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  health > heart > story pageAIDSAlternative MedicineCancerDiet & FitnessHeartMenSeniorsWomen

Cholesterol-lowering drugs may work as well as heart surgery

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DOCTOR Q&A:
Read what doctors have to say about nutrition and heart disease or ask your own questions.

Read what doctors say about reducing your risk of heart attack or ask your own questions.

Read what doctors have to say about angina or ask your own question.
HEART DISEASE:
  • description
  • risk
  • symptoms
  • treatment
  • prevention
    Source: WebMD
  • July 7, 1999
    Web posted at: 5:10 p.m. EDT (2110 GMT)


    In this story:

    Treatments can work together

    Drugs highly recommended

    RELATED STORIES, SITES icon



    From Medical Correspondent Dr. Steve Salvatore

    (CNN) -- Heart disease is the leading cause of death in the United States. One of the most powerful weapons against heart disease is a powerful class of cholesterol-lowering drugs called "statins."

    Statins are so powerful a study in this week's New England Journal of Medicine suggests that in low-risk patients, aggressive cholesterol-lowering therapy with a statin drug called Lipitor is at least as effective as angioplasty in reducing episodes of low blood flow to the heart.

    Low blood flow can result in chest pain and heart attack. Angioplasty is a procedure where doctors place a catheter into the heart and use a balloon to open blocked coronary arteries.

    Researchers looked at 314 people with coronary heart disease who were considered to be at low risk because they did not have severe symptoms like chest pain.

    Of those, 164 were treated with 80 milligrams of Lipitor per day, and 177 underwent the angioplasty followed by the usual care, which could include a cholesterol-lowering treatment.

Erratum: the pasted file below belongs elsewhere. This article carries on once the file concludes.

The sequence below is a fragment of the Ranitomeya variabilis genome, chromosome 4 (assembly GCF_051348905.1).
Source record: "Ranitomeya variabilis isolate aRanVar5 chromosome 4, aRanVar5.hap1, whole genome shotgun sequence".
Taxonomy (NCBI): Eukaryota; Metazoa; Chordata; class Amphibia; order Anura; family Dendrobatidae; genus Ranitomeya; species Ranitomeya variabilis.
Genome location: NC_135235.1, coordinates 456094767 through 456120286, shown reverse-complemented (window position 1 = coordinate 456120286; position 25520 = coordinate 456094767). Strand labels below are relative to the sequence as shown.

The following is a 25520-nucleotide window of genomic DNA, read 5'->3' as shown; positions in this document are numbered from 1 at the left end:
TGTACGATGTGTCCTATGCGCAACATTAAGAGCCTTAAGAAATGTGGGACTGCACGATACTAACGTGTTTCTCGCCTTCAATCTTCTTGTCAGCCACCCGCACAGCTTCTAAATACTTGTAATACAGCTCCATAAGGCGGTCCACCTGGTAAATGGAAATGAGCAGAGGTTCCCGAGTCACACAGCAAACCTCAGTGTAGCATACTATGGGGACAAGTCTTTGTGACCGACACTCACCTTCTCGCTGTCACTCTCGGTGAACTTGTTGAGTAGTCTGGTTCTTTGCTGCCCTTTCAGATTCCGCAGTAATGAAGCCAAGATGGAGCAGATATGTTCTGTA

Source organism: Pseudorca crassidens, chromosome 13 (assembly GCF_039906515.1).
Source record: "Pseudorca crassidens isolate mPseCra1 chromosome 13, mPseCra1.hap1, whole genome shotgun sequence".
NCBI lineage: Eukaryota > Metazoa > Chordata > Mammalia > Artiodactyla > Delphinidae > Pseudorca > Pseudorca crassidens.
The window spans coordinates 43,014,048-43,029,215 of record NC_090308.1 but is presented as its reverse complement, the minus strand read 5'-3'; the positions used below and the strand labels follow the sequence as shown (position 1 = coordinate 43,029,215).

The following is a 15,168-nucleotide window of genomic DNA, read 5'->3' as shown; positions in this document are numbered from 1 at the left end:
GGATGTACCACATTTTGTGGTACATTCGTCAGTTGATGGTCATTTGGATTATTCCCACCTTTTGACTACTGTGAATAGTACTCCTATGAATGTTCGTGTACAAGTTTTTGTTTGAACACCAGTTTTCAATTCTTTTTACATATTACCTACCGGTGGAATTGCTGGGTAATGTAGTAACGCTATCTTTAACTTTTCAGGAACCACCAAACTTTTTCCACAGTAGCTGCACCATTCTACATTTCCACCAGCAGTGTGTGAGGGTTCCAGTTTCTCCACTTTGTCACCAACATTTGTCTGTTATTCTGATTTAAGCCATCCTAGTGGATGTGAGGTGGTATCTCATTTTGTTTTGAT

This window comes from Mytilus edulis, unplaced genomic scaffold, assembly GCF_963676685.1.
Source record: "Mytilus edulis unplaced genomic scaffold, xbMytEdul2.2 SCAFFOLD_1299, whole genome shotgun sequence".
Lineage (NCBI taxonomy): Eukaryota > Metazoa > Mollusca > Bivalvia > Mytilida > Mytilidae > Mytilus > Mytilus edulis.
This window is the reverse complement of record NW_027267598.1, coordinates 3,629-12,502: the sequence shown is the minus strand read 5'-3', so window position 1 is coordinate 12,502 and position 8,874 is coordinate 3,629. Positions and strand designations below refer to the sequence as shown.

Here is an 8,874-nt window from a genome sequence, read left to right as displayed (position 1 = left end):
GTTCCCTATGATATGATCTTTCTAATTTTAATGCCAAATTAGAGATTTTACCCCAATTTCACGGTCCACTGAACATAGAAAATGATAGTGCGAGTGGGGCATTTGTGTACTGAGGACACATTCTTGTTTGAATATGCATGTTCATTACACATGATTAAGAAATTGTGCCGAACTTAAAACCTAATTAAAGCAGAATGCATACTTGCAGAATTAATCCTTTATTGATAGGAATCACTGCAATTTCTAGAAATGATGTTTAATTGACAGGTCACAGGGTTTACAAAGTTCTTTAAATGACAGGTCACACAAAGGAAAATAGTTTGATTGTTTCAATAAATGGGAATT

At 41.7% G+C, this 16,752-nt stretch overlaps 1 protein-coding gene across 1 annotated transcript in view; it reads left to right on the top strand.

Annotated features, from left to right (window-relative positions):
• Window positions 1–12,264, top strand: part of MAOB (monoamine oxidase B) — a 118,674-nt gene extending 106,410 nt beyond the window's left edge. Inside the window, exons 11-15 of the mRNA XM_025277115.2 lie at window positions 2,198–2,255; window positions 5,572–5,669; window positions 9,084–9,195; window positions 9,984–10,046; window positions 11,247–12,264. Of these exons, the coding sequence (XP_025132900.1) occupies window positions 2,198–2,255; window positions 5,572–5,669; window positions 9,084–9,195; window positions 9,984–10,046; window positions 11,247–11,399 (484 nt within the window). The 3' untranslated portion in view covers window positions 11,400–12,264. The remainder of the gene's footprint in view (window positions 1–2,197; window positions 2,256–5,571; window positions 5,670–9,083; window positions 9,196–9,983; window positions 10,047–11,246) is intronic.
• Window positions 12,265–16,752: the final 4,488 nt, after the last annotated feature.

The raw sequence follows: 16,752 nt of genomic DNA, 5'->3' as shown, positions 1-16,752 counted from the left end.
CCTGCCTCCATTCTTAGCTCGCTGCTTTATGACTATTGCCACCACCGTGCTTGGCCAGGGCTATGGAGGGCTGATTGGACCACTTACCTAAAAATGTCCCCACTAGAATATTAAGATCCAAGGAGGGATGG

"Those who were treated with medication had fewer hospitalizations over an 18-month period than those who received angioplasty," said Dr. W. Virgil Brown of Emory University.

    Twenty-two percent of those who received the statin therapy had an ischemic event as compared to 37 percent of the patients who underwent angioplasty. Ischemic events included death from heart attack, stroke, coronary artery bypass grafting, angioplasty and worsening chest pains.

    The study was done as part of the clinical trial Atorvastatin vs. Revascularization Treatments (AVERT) and was funded by Lipitor maker Parke-Davis, a division of Warner-Lambert.

    Treatments can work together

    Doctors caution the findings do not mean statins should be chosen over angioplasty.

    "If you are a patient with coronary disease and your doctor recommends a procedure like angioplasty, or a stent or bypass, make sure the doctor recommends right after that a statin to help lower your cholesterol," said Dr. David Vorchheimer, Mount Sinai Hospital.

    Lower cholesterol is key, and many people can't do it with diet alone.

    "Diet is the first treatment, but then the doctor needs to remeasure the cholesterol and the LDL (bad cholesterol), and if it's still above 100, they should be given medication to bring it below 100," said Brown.

    Drugs highly recommended

    Doctors say many patients are not getting these lifesaving medications.

    "Unfortunately we know in the United States that many, many patients who have blockages in their arteries don't really ever get a cholesterol-lowering drug. That was true in this study as well," Vorchheimer said.

    Doctors say they can't overemphasize the importance of cholesterol-lowering drugs. Medical research proves statins save lives.

    Angioplasty can help open an existing blockage, but lowering cholesterol plays a critical part in preventing blockages from forming in the first place.



    RELATED STORIES:
    Time to read the signs: Symptoms of heart attacks in women
    May 12, 1999
    Raising awareness of heart disease in women
    May 10, 1999
    An egg a day may not raise heart-disease risk
    April 20, 1999
    Research links mental stress, more deaths from heart disease
    September 3, 1999
    Study: Cholesterol drugs prevent heart attacks, yet seldom used
    March 8, 1999
    Studies find new value in overlooked heart-test results
    February 9, 1999
    Half of men, third of women will develop coronary heart disease, study finds
    January 7, 1999

    RELATED SITES:
    Lipitor
    Parke-Davis
    New England Journal of Medicine
    Mount Sinai Hospital
    Emory University
    American Heart Association
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